There has been some discussion on the constraints for launch windows of the Soviet L1 manned circumlunar spacecraft (note for example the articles by Grahn, and the discussion in the article of Vick and Pesavento cited in the bibliography). However examination of the Kamanin diaries yields some overlooked information: discussion of launch window dates when no launch occurred, and discussion of primary and fall-back modes of navigation for the L1 manned circumlunar spacecraft. This indicates the primary constraint was adequate illumination of the disk of the earth to allow the spacecraft's orientation system to function.
The L1 used four optical sensors to orient itself in preparation for midcourse corrections. These were:
The procedure was for the spacecraft to orient itself to the sun using the 106K sensor (defining the 'y' axis in the LOK drawing below). Then the spacecraft would then pitch around the 'y' axis until the 107K sensor acquired the earth. This defined the x axis. The spacecraft would now yaw until the disk of the earth was centred, and this would define the z axis. The spacecraft was now oriented with a precision of a degree or so. A more refined orientation was obtained by further orienting the spacecraft in the predicted plane of a guide star until the star sensor acquired its target. For midcourse manoeuvres or re-entry, the gyro platform would be spun up, and the spacecraft oriented using the gyroscopes for the desired thrust vector.
Each mission had eight orientation sessions (four outbound and four inbound). At these sessions the spacecraft's solar orientation yaw would be stopped and the spacecraft would orient itself and direct its high-gain antennae towards the earth. These corresponded to the once-per-day high rate communications sessions with the spacecraft. There were three opportunities for midcourse corrections: at 250,00 km from the earth outbound, and 320,000 and 150,000 km inbound. While the L1 had a delta-V capability of about 200 m/s, midcourse manoeuvres mentioned by Kamanin were much less - between 3.3 and 15 seconds duration, e.g. between 2.0 and 9.1 m/s. It would seem likely that much less than the 400 kg of propellant capacity mentioned by Feoktistov was carried.
In the event the star sensors failed to acquire their guide star (as they did more often than not on the early missions), the sun-earth orientation was good enough to make midcourse corrections (with subsequent tracking from earth to calculate the next midcourse). However the star sensor had to be functioning correctly for the final platform alignment to enable the re-entry vehicle to execute a lifting re-entry of the earth. Such a re-entry reduced the G-forces to 8-10, and allowed the spacecraft to skip out of the atmosphere over the South Pole and make a final re-entry on Soviet territory. If the star sensors were unable to provide the final alignment, the capsule would have to make a 20-G ballistic re-entry with splashdown in the Indian Ocean. (At the very end of the program, the last L1 made a re-entry over the North Pole, skipped out of the atmosphere, and made a precision splashdown in the Indian Ocean. This variant allowed Soviet tracking stations to refine the trajectory as the capsule passed over Russia. This was the variant planned for the later L3 manned lunar landing missions).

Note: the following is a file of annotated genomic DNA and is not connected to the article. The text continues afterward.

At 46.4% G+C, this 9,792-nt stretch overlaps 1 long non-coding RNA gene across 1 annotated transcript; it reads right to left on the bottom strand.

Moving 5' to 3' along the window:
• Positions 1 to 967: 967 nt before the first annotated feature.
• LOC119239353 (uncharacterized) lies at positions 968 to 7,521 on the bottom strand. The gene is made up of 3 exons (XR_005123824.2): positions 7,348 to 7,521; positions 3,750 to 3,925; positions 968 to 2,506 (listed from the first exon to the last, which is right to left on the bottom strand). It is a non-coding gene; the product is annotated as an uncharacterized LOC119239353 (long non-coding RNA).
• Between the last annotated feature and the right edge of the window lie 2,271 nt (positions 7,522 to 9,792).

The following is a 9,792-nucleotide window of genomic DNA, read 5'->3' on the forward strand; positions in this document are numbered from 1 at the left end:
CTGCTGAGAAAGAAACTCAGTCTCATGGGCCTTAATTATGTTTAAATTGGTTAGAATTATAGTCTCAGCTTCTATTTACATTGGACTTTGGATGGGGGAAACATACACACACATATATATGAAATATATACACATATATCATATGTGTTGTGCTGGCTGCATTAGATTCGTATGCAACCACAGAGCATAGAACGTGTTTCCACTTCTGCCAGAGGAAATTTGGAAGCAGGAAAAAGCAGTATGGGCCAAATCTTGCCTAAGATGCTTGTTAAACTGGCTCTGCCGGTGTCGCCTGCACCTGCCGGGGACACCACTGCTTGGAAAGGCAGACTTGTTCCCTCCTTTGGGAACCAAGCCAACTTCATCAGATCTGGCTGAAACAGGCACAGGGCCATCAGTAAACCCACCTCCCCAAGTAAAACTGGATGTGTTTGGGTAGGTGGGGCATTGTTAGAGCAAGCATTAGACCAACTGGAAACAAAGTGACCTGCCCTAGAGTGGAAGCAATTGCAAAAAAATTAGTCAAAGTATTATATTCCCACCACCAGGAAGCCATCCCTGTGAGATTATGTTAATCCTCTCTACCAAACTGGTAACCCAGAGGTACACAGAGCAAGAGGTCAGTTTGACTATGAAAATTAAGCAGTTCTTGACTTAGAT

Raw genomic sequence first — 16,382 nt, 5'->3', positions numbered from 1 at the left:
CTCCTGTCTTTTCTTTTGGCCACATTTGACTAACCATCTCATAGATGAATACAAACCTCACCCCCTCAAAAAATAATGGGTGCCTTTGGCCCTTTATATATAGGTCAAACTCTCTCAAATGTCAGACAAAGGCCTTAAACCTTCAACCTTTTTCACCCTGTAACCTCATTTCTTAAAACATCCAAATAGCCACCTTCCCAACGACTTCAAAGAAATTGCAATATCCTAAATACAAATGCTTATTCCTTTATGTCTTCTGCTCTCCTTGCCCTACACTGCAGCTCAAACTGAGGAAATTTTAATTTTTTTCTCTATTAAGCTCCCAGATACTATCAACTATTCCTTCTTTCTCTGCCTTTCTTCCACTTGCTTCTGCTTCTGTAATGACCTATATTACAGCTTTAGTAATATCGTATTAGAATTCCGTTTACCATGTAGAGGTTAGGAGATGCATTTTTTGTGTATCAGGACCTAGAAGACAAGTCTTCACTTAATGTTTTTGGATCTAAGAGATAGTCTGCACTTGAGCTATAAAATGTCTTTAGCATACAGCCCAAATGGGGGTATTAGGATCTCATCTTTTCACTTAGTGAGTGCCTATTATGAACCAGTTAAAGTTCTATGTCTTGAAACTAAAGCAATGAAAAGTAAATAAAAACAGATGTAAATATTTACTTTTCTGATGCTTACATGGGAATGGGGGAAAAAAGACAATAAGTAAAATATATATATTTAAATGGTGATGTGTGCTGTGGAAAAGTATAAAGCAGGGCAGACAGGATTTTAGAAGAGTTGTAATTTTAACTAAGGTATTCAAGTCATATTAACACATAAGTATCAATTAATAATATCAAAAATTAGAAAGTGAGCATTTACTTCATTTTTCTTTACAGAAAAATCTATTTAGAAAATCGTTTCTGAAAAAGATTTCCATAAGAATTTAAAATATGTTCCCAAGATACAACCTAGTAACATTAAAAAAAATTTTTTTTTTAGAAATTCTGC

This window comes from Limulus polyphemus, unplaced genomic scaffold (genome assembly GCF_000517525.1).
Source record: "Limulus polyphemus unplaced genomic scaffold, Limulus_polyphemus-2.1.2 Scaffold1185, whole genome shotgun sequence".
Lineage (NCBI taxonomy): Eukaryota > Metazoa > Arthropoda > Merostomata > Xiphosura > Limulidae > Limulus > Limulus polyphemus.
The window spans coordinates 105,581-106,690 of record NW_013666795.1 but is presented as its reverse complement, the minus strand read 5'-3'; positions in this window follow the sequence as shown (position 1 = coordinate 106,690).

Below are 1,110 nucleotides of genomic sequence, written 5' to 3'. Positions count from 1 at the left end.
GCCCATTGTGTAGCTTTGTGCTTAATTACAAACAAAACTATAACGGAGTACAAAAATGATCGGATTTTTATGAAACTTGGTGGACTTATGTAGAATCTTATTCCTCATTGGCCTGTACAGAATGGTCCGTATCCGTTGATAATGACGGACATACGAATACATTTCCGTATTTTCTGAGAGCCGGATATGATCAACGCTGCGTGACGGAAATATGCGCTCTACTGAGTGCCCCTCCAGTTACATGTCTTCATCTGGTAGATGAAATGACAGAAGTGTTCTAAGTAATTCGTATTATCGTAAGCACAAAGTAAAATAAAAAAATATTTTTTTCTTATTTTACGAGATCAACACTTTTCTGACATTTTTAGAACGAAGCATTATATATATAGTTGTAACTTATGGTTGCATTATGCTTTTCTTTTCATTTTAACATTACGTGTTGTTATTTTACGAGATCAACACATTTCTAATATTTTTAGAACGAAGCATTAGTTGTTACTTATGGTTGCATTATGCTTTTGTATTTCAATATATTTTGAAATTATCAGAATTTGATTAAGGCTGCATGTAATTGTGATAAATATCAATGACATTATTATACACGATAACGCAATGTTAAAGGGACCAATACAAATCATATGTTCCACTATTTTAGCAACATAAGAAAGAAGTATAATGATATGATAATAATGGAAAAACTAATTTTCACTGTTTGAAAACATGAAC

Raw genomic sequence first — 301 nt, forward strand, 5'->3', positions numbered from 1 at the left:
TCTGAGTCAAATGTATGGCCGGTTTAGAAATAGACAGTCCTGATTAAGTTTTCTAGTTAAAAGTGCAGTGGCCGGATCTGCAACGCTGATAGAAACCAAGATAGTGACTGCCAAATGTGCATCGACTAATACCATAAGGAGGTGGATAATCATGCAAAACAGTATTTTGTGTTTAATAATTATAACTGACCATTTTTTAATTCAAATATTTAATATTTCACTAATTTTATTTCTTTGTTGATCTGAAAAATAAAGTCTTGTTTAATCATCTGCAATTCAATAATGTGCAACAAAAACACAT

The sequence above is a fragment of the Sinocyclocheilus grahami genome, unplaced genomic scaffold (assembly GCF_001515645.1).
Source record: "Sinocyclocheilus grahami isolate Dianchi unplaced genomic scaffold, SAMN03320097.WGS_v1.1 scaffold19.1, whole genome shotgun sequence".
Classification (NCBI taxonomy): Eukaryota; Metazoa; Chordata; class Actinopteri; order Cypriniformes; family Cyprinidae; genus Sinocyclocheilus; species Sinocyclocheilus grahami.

From this discussion it can be seen that the vital planetary sensor had to have a visible disk of the earth to function. This meant that navigation was only possible when the moon was new (the visible face was in shadow - meaning the earth's disk would be full). So it is not surprising that the launches were timed within a window spanning only five days, opening ten days before the new moon.
The guidance system for the Luna Ye-8 landers has not been described but here the launches appear randomly distributed without reference to the phase of the moon. Therefore the orientation system designed by Lavochkin for this series must have used either stellar or pure-inertial orientation. The Ye-8 return capsule did not make any midcourse corrections on the return flight, instead relying on the accuracy of its ascent engine burn to ensure impact of the capsule on Soviet territory.
Two other versions of the spacecraft were launched - L1A's aboard the N1, and L1E's using the Proton booster. These two versions have very limited launch windows, but of a completely different nature - they were launched to arrive at either the first or last quarter moons.
Both Grahn and a declassified 1967 CIA analysis show that the L1 could not be launched for the first six months of each year from 1967-1972 due to launch window constraints related to the declination phase of the moon. This would seem to solve the 'mystery' of why Zond 4, was launched away from the moon in March 1968. It also reinforces the thesis of Pesavento and Vick that there was a cancelled attempt to launch a manned L1 toward the moon in the December 1968 window. An L1 was launched on 20 January 1969, but the booster failed to achieve orbit. That launch could not have been targeted for the moon. It was outside of the declination window, and probably was meant to follow a Zond 4-type test trajectory. In that case, the only reason for making such a launch was that a Proton booster and L1 were readied in December but could not be launched for technical reasons. Rather than stand down the hardware already configured and in a high state of readiness, perhaps it was decided to send it on a test launch... away from the moon…